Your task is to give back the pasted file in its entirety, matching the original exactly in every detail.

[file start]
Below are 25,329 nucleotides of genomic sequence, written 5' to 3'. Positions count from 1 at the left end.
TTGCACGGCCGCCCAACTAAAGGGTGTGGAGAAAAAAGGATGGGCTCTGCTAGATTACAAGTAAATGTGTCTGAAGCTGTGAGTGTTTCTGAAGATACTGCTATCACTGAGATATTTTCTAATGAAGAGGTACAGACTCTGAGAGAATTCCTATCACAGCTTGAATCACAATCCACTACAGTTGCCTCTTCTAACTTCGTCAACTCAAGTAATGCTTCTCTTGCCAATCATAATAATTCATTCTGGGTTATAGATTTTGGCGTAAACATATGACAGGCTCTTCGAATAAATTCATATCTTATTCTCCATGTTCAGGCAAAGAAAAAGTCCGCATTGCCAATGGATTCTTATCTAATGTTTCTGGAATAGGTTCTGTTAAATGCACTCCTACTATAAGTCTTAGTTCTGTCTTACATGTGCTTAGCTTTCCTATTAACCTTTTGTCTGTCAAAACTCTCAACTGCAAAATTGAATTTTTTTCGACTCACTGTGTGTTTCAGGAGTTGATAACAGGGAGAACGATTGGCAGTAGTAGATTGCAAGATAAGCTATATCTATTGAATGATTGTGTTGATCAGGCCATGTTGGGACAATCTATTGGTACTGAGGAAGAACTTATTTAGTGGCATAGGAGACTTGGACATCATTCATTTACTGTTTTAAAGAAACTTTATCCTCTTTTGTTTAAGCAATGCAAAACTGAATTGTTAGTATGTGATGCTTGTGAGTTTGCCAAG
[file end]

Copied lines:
Below are 25,329 nucleotides of genomic sequence, written 5' to 3'. Positions count from 1 at the left end.
TTGCACGGCCGCCCAACTAAAGGGTGTGGAGAAAAAAGGATGGGCTCTGCTAGATTACAAGTAAATGTGTCTGAAGCTGTGAGTGTTTCTGAAGATACTGCTATCACTGAGATATTTTCTAATGAAGAGGTACAGACTCTGAGAGAATTCCTATCACAGCTTGAATCACAATCCACTACAGTTGCCTCTTCTAACTTCGTCAACTCAAGTAATGCTTCTCTTGCCAATCATAATAATTCATTCTGGGTTATAGATTTTGGCGTAAACATATGACAGGCTCTTCGAATAAATTCATATCTTATTCTCCATGTTCAGGCAAAGAAAAAGTCCGCATTGCCAATGGATTCTTATCTAATGTTTCTGGAATAGGTTCTGTTAAATGCACTCCTACTATAAGTCTTAGTTCTGTCTTACATGTGCTTAGCTTTCCTATTAACCTTTTGTCTGTCAAAACTCTCAACTGCAAAATTGAATTTTTTTCGACTCACTGTGTGTTTCAGGAGTTGATAACAGGGAGAACGATTGGCAGTAGTAGATTGCAAGATAAGCTATATCTATTGAATGATTGTGTTGATCAGGCCATGTTGGGACAATCTATTGGTACTGAGGAAGAACTTATTTAGTGGCATAGGAGACTTGGACATCATTCATTTACTGTTTTAAAGAAACTTTATCCTCTTTTGTTTAAGCAATGCAAAACTGAATTGTTAGTATGTGATGCTTGTGAGTTTGCCAAG